• Stool studies can identify adult worms, with females being about 2 mm long and males about half that size.
  • A muscle biopsy is the definitive diagnostic test.
  • Other tests may be indicated depending on the presentation and possible differential diagnoses, eg CT/MRI scan for suspected central nervous system involvement, ECG, lumbar puncture, electromyography.
  • Symptoms can be treated with aspirin and corticosteroids (steroids are used for infections with severe symptoms).
  • Mebendazole, albendazole or tiabendazole can kill adult worms in the intestine and are therefore effective if used within 1 week of eating contaminated meat to kill worms in the intestine and prevent systemic spread of larvae.
  • There is no antihelminthic treatment that kills the larvae but albendazole may be be marginally effective. The mainstay of treatment once larval migration occurs is therefore bedrest, analgesics and antipyretics. Corticosteroids are used for severe infections.
  • Long-term sequelae of the central nervous system, eg decreased mental power, numbness of hands and feet, decreased stress tolerance, loss of initiative, and depression.
  • Prolonged weakness and myalgias may occur.
  • Adrenal insufficiency.
  • Obstruction of blood vessels.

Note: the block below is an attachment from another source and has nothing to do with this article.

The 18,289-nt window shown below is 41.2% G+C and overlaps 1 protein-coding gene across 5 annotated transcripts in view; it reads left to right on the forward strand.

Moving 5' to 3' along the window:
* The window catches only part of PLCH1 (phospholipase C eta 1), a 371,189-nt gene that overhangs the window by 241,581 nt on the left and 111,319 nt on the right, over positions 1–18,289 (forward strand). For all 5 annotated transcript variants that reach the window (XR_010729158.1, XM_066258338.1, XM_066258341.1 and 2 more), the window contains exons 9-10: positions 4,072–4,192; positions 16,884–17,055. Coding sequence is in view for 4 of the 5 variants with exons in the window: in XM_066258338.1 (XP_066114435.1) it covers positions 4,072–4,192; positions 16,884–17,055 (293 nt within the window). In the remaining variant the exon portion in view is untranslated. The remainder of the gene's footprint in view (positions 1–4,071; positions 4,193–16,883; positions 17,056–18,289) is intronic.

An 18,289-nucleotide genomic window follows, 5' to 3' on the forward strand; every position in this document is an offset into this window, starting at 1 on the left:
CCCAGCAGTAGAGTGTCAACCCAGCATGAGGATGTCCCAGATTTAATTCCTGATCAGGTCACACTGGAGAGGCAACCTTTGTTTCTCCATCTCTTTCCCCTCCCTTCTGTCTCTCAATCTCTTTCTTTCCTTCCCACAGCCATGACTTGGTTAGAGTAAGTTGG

• Patients with mild infection are usually asymptomatic. Those with mild symptoms improve in 2-3 weeks. Symptoms associated with heavy infections may persist for 2-3 months.
  • Severe disease develops in only 5%-20% of patients during epidemics.
  • Usually, full recovery occurs after cardiac or pulmonary involvement. Mortality is uncommon but may occur as a result of exhaustion, pneumonia, pulmonary embolism, encephalitis, or cardiac failure and/or arrhythmia. Death from trichinellosis usually occurs in 4-8 weeks but may occur as early as in 2-3 weeks.
  • Cooking meat products until the juices run clear or to an internal temperature of 62°C.
  • Freezing pork kills larval worms. Freezing wild game meats, even for long periods of time, may not effectively kill all worms.
  • Cooking wild game meat thoroughly.
  • Cooking all meat fed to pigs or other wild animals.
  • Cleaning meat grinders thoroughly when preparing ground meats.

Further reading & references

  1. Murray C; Trichinosis, eMedicine, Jan 2010
  2. Trichinellosis, DPDx, Centers for Disease Control & Prevention
  3. Gottstein B, Pozio E, Nockler K; Epidemiology, diagnosis, treatment, and control of trichinellosis. Clin Microbiol Rev. 2009 Jan;22(1):127-45, Table of Contents.

Disclaimer: This article is for information only and should not be used for the diagnosis or treatment of medical conditions. EMIS has used all reasonable care in compiling the information but make no warranty as to its accuracy. Consult a doctor or other health care professional for diagnosis and treatment of medical conditions. For details see our conditions.

Original Author:
Dr Colin Tidy
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Document ID:
13562 (v1)